And then things happen that are just plain scary. I had one of these with my load shifting on a hard bump. Not enough to be super dangerous, but it freaked me out and had me watching the load the rest of the trip. I re-routed and got to the receiver who was getting the stack that shifted first just to get it off my trailer and out of my mind. I was extremely happy to see that stack go!
But it also made me think about routing, getting the big part of the load off first on multiple drop runs. It just made sense to lighten up the load as soon as possible which also helped tremendously on my bottom line, and probably added a couple of hundred in profit not hauling the whole load an extra hundred miles. Things you learn as you go along….
I’m getting a better feel for trip planning and fuel consumption with a load on. It helps a lot that these loads are fairly standard on most trips, and there is a definite maximum number of beds that they can put on my trailer. The biggest variables now are terrain and wind. On a good, still day, I can get upwards of 8 mpg with a full load. If the wind is a headwind, I can just about plan on getting around 6 mpg. With a good tailwind, I can squeak 9 mpg out of the deal. Steep hills will take it down to 5mpg, but fortunately most places I go have fairly moderate terrain.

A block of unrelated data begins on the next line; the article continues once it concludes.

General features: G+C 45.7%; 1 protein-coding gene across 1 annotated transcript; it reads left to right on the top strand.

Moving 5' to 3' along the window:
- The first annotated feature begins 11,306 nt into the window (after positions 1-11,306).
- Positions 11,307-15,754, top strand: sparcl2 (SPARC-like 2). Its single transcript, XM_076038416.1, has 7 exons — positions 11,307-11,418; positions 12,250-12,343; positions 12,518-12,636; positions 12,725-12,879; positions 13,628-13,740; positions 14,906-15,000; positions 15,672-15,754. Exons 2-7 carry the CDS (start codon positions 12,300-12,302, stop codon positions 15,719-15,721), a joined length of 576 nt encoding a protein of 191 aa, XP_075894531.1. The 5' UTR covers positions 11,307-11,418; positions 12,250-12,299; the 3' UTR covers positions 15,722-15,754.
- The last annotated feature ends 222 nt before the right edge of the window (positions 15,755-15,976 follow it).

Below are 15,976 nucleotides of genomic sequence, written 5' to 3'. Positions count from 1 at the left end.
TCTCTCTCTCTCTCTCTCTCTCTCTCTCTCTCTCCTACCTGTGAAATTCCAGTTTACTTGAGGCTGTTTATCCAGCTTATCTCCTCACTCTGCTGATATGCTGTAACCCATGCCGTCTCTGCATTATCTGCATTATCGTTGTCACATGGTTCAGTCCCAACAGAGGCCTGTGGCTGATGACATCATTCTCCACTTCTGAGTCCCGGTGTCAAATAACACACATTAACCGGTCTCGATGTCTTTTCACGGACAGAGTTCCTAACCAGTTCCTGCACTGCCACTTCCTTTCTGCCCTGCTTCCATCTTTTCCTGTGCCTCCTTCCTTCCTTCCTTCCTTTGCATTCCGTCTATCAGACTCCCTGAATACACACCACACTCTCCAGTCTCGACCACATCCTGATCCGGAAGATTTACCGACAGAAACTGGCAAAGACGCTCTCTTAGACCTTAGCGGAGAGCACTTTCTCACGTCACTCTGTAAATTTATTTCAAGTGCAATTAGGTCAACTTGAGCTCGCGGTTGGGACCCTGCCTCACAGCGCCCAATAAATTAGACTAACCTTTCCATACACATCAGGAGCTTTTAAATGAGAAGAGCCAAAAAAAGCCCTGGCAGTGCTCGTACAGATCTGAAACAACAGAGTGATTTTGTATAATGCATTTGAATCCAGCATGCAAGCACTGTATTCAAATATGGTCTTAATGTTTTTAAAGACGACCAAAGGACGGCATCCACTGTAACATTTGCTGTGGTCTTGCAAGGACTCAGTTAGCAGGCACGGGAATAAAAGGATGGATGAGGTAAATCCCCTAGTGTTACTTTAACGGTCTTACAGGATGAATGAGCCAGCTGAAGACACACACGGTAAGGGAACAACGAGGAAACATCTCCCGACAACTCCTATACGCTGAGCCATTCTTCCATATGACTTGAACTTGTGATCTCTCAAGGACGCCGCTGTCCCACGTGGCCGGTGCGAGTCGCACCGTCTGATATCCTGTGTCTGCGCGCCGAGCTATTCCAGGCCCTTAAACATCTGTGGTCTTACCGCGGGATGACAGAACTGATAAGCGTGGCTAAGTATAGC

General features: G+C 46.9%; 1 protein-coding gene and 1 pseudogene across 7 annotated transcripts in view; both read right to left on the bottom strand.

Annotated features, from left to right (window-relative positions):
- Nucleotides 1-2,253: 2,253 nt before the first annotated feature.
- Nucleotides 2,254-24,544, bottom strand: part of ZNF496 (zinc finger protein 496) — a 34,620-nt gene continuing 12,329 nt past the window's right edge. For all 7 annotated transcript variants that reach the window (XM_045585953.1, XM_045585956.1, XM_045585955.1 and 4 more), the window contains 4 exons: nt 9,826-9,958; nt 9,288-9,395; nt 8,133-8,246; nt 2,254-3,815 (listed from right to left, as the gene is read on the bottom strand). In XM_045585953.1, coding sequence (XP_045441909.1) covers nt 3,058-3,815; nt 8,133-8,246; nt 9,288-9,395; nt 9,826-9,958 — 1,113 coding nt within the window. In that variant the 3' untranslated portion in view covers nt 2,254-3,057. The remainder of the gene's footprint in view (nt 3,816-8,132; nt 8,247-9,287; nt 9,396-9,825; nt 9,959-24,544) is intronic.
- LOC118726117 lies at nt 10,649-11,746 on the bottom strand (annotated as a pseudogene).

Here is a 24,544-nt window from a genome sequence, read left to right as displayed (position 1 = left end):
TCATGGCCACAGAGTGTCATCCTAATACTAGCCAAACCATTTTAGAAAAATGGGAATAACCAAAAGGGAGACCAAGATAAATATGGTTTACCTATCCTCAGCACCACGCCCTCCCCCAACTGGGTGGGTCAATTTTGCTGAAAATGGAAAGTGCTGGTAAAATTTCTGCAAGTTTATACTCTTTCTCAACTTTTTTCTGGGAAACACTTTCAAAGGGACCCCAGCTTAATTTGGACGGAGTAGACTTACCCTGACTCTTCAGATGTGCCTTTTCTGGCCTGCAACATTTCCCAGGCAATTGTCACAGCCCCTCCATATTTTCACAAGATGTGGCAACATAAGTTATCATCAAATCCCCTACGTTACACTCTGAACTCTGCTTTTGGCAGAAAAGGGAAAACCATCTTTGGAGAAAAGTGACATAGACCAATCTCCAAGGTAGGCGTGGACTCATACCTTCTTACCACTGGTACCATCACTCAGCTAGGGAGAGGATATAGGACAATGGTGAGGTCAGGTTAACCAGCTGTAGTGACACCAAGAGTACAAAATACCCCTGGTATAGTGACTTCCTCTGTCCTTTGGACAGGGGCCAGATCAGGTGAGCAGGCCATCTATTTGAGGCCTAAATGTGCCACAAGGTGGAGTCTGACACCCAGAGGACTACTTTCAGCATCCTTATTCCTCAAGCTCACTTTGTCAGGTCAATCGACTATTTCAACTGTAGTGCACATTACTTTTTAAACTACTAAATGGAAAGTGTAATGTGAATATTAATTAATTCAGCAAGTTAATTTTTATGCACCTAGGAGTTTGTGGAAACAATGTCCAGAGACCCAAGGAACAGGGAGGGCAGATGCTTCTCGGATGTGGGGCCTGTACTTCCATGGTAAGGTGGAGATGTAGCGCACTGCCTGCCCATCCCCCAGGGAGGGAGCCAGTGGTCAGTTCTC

I’m still working on figuring out the best running speed with a load on. I’ve been running between 60 and 65 mostly, not slow enough to tick off other traffic, but not so fast as to waste fuel. There’s got to be a sweet spot there somewhere to maximize my fuel mileage, and I’m determined to find it. Having the gauge on the aux tank will help a lot with that.
The other thing about the aux tank is I can load up on cheaper fuel and bypass those high priced truck stops. It works to my advantage most of the time. The only thing there is that sometimes I fill up with the cheapest available fuel, then, 100 miles down the road I see it a lot cheaper. That’s sort of aggravating, but then again, if I want to make the most miles I can in the time I have, I cant’ spend all day driving around waiting for a cheap deal on diesel.